European Union Ministers Oppose Bid to Fund Embryonic Stem Cells

Bioethics   |   Steven Ertelt   |   Dec 3, 2003   |   9:00AM   |   WASHINGTON, DC

European Union Ministers Oppose Bid to Fund Embryonic Stem Cells

by Steven Ertelt Editor
December 3, 2003

Brussels, Belgium ( — In a victory for pro-life advocates and countries that oppose destructive embryonic stem cell research, European Union ministers on Wednesday failed to reach an agreement that would allow EU funding of the grisly practice.

Italian Research Minister Letizia Moratti dissolved a meeting of the ministers after a compromise agreement failed to garner enough support.

A moratorium on any funding of embryonic stem cell research ends this year and the EU parliament voted 298-241 in late November to endorse funding and ask the ministers to approve it.

Had the ministers approved the funding, it would have allowed money from the EU’s $23.83 billion research budget for the period 2003-2006 to go to the research.

As a result of the failed agreement, proposals for funding will have to be dealt with on a case by case basis once the moratorium ends.

A group of five European nations, including Germany, Italy, Portugal, Austria and Luxembourg, have been lobbying heavily to block the funding. German officials led the opposition to the agreement.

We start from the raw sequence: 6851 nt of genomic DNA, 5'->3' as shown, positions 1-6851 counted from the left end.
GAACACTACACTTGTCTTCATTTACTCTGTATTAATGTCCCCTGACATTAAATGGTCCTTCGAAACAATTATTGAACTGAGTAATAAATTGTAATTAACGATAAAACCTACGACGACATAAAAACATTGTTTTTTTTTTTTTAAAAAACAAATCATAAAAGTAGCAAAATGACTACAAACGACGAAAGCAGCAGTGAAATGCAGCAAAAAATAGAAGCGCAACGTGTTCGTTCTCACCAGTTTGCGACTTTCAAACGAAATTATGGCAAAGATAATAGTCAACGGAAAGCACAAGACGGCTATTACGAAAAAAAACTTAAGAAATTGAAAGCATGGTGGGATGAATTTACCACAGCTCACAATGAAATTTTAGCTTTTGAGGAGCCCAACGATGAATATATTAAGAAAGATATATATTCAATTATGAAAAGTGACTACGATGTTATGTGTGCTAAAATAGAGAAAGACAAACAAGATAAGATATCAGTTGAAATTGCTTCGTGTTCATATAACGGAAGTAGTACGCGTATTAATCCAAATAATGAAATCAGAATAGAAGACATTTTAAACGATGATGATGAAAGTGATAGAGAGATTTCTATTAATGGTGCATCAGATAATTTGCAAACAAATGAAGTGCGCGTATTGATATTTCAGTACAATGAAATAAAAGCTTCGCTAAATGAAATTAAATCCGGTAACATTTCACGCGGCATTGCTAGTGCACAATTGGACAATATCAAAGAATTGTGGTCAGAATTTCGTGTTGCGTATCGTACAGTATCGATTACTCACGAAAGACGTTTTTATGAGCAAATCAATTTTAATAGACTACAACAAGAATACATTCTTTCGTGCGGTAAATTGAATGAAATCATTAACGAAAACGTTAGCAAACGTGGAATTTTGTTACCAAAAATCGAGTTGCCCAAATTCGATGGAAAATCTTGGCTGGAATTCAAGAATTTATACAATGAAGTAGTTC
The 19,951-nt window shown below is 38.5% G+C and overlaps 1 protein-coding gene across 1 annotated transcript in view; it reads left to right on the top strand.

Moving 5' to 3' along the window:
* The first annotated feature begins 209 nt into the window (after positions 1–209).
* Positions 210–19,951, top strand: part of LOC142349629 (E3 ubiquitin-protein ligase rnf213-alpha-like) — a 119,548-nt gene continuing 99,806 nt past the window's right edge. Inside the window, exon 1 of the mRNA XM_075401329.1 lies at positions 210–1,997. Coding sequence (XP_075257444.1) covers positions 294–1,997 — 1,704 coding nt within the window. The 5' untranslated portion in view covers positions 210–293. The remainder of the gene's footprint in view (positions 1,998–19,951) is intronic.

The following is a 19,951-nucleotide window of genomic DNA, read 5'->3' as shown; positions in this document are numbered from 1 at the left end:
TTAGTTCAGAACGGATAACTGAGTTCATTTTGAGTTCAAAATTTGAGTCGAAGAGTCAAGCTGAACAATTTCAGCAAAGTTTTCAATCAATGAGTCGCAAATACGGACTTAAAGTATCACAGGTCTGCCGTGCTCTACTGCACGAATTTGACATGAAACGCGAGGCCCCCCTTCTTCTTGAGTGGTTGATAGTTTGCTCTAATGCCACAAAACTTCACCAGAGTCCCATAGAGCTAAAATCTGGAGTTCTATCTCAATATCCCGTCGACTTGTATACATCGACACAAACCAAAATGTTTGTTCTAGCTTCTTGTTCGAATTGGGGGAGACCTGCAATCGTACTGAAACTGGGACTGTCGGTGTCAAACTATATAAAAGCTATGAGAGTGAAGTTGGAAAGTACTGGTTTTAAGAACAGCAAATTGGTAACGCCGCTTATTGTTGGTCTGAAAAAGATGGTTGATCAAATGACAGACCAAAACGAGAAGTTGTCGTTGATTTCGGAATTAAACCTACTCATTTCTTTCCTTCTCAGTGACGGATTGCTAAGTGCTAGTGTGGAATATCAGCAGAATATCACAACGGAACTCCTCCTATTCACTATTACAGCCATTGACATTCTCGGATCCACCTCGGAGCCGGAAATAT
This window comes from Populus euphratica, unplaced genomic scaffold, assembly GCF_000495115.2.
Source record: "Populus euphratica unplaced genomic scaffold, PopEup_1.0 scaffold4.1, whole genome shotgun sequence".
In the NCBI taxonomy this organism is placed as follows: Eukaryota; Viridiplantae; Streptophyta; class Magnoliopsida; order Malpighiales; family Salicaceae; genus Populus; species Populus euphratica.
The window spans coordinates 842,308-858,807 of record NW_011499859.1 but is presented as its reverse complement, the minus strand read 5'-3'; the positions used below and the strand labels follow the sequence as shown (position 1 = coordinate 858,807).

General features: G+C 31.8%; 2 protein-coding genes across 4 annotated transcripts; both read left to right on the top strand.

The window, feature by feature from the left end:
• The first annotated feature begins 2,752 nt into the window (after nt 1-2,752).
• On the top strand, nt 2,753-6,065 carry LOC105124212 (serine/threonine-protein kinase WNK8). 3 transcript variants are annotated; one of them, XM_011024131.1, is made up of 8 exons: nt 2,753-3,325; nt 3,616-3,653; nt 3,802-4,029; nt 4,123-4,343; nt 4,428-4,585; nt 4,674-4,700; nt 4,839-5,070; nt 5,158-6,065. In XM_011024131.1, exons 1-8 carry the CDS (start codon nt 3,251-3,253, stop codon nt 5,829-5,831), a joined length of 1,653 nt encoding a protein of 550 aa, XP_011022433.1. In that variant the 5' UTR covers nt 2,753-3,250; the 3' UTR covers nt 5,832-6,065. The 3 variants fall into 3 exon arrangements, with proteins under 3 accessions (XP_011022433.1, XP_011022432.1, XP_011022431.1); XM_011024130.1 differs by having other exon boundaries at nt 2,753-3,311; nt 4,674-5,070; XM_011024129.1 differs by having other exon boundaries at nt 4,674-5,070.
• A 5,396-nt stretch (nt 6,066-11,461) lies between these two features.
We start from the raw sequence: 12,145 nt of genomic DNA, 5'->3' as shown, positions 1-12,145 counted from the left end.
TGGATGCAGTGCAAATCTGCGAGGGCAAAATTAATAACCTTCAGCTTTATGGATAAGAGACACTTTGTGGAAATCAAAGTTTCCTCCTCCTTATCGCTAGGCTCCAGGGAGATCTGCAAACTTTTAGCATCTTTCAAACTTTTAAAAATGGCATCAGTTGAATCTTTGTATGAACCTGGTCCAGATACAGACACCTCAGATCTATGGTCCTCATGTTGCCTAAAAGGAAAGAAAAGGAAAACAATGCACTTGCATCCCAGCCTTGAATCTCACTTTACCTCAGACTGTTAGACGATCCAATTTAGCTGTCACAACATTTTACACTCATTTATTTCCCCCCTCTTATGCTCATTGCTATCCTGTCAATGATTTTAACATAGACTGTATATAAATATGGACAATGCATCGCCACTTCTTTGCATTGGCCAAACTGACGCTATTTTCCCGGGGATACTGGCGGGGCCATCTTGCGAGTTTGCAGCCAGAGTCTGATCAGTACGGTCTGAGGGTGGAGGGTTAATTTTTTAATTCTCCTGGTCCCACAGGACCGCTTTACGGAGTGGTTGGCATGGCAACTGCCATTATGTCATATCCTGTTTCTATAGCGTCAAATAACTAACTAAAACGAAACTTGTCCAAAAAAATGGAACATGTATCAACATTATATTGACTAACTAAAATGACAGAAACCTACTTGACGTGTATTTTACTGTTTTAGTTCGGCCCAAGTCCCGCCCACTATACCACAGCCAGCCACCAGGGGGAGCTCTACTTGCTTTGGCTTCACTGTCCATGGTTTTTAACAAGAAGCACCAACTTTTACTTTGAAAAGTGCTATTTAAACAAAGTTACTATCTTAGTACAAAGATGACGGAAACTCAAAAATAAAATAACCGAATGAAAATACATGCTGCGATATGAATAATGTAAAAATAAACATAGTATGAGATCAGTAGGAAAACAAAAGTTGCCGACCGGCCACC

Germany has a policy in place to prohibit such funding. Should the EU decide to fund the controversial research, Germany, as the nation providing the most funds to the EU, would wind up backing a practice it has made illegal.

EU Research Commissioner Philippe Busquin called the failure to reach a deal "very unfortunate.” Busquin said he already had applications for grants and "the Commission will try to deal with them wisely.”

Portugal also opposed the funding of embryonic stem cells but put forward an alternative that would have allowing funding only of existing cells in order to prohibit more human embryos from being destroyed.

Other countries, such as Britain, Greece, Sweden, Finland and the Netherlands, were against setting a cut off date saying it would hurt research.

Ingo Friedrich, vice-President of the European Parliament, said that embryonic stem cell research was "ethically and morally unacceptable. It turns ideas of fundamental human values and rights to hollow words."

Irish MEP Dana Scallon agreed saying, "This will fund research using human life as though it were an instrument in a laboratory. We have only limited public money — it should not be diverted into a high risk area with no proven benefits."

Pro-life groups oppose embryonic stem cell research saying advances in science shouldn’t be made by destroying human life. They back the use of adult stem cells, which come from a larger number of sources and have been more successful in clinical trials.